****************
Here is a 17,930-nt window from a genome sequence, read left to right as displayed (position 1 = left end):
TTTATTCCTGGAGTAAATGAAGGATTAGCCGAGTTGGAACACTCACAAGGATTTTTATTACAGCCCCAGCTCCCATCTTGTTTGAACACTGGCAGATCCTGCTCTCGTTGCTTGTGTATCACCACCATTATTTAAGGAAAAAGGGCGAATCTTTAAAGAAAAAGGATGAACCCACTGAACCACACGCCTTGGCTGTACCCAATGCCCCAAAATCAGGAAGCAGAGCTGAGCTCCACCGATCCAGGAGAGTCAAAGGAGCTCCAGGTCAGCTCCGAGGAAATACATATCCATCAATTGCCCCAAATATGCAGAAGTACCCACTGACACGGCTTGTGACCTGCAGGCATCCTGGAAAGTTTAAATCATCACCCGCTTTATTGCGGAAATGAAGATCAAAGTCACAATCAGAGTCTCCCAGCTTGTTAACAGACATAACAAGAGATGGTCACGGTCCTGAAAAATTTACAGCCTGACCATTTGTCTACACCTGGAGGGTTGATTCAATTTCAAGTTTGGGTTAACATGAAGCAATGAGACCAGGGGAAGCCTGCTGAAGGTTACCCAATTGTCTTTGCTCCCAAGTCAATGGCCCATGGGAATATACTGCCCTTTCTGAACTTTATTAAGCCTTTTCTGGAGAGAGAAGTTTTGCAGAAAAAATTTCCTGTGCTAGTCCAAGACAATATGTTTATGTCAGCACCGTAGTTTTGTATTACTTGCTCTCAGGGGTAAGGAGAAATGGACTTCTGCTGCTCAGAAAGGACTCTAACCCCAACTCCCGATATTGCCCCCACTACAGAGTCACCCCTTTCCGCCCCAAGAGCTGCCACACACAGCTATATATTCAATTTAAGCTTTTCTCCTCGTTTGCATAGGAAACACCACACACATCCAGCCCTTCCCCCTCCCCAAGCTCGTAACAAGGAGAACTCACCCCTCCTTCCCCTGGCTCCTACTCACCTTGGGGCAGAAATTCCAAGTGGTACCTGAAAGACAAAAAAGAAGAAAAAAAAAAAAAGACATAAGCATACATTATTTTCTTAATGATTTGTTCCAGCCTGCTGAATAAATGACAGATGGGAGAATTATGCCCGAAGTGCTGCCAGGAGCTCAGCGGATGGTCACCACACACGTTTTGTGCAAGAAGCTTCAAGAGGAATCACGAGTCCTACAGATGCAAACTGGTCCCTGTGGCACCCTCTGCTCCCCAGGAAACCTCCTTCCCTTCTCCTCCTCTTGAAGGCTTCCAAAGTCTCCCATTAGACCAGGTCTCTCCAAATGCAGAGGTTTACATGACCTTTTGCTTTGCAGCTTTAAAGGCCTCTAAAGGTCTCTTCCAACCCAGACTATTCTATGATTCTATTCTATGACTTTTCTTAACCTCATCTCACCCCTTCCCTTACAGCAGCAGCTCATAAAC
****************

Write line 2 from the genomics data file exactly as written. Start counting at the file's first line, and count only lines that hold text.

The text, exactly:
TTTATTCCTGGAGTAAATGAAGGATTAGCCGAGTTGGAACACTCACAAGGATTTTTATTACAGCCCCAGCTCCCATCTTGTTTGAACACTGGCAGATCCTGCTCTCGTTGCTTGTGTATCACCACCATTATTTAAGGAAAAAGGGCGAATCTTTAAAGAAAAAGGATGAACCCACTGAACCACACGCCTTGGCTGTACCCAATGCCCCAAAATCAGGAAGCAGAGCTGAGCTCCACCGATCCAGGAGAGTCAAAGGAGCTCCAGGTCAGCTCCGAGGAAATACATATCCATCAATTGCCCCAAATATGCAGAAGTACCCACTGACACGGCTTGTGACCTGCAGGCATCCTGGAAAGTTTAAATCATCACCCGCTTTATTGCGGAAATGAAGATCAAAGTCACAATCAGAGTCTCCCAGCTTGTTAACAGACATAACAAGAGATGGTCACGGTCCTGAAAAATTTACAGCCTGACCATTTGTCTACACCTGGAGGGTTGATTCAATTTCAAGTTTGGGTTAACATGAAGCAATGAGACCAGGGGAAGCCTGCTGAAGGTTACCCAATTGTCTTTGCTCCCAAGTCAATGGCCCATGGGAATATACTGCCCTTTCTGAACTTTATTAAGCCTTTTCTGGAGAGAGAAGTTTTGCAGAAAAAATTTCCTGTGCTAGTCCAAGACAATATGTTTATGTCAGCACCGTAGTTTTGTATTACTTGCTCTCAGGGGTAAGGAGAAATGGACTTCTGCTGCTCAGAAAGGACTCTAACCCCAACTCCCGATATTGCCCCCACTACAGAGTCACCCCTTTCCGCCCCAAGAGCTGCCACACACAGCTATATATTCAATTTAAGCTTTTCTCCTCGTTTGCATAGGAAACACCACACACATCCAGCCCTTCCCCCTCCCCAAGCTCGTAACAAGGAGAACTCACCCCTCCTTCCCCTGGCTCCTACTCACCTTGGGGCAGAAATTCCAAGTGGTACCTGAAAGACAAAAAAGAAGAAAAAAAAAAAAAGACATAAGCATACATTATTTTCTTAATGATTTGTTCCAGCCTGCTGAATAAATGACAGATGGGAGAATTATGCCCGAAGTGCTGCCAGGAGCTCAGCGGATGGTCACCACACACGTTTTGTGCAAGAAGCTTCAAGAGGAATCACGAGTCCTACAGATGCAAACTGGTCCCTGTGGCACCCTCTGCTCCCCAGGAAACCTCCTTCCCTTCTCCTCCTCTTGAAGGCTTCCAAAGTCTCCCATTAGACCAGGTCTCTCCAAATGCAGAGGTTTACATGACCTTTTGCTTTGCAGCTTTAAAGGCCTCTAAAGGTCTCTTCCAACCCAGACTATTCTATGATTCTATTCTATGACTTTTCTTAACCTCATCTCACCCCTTCCCTTACAGCAGCAGCTCATAAAC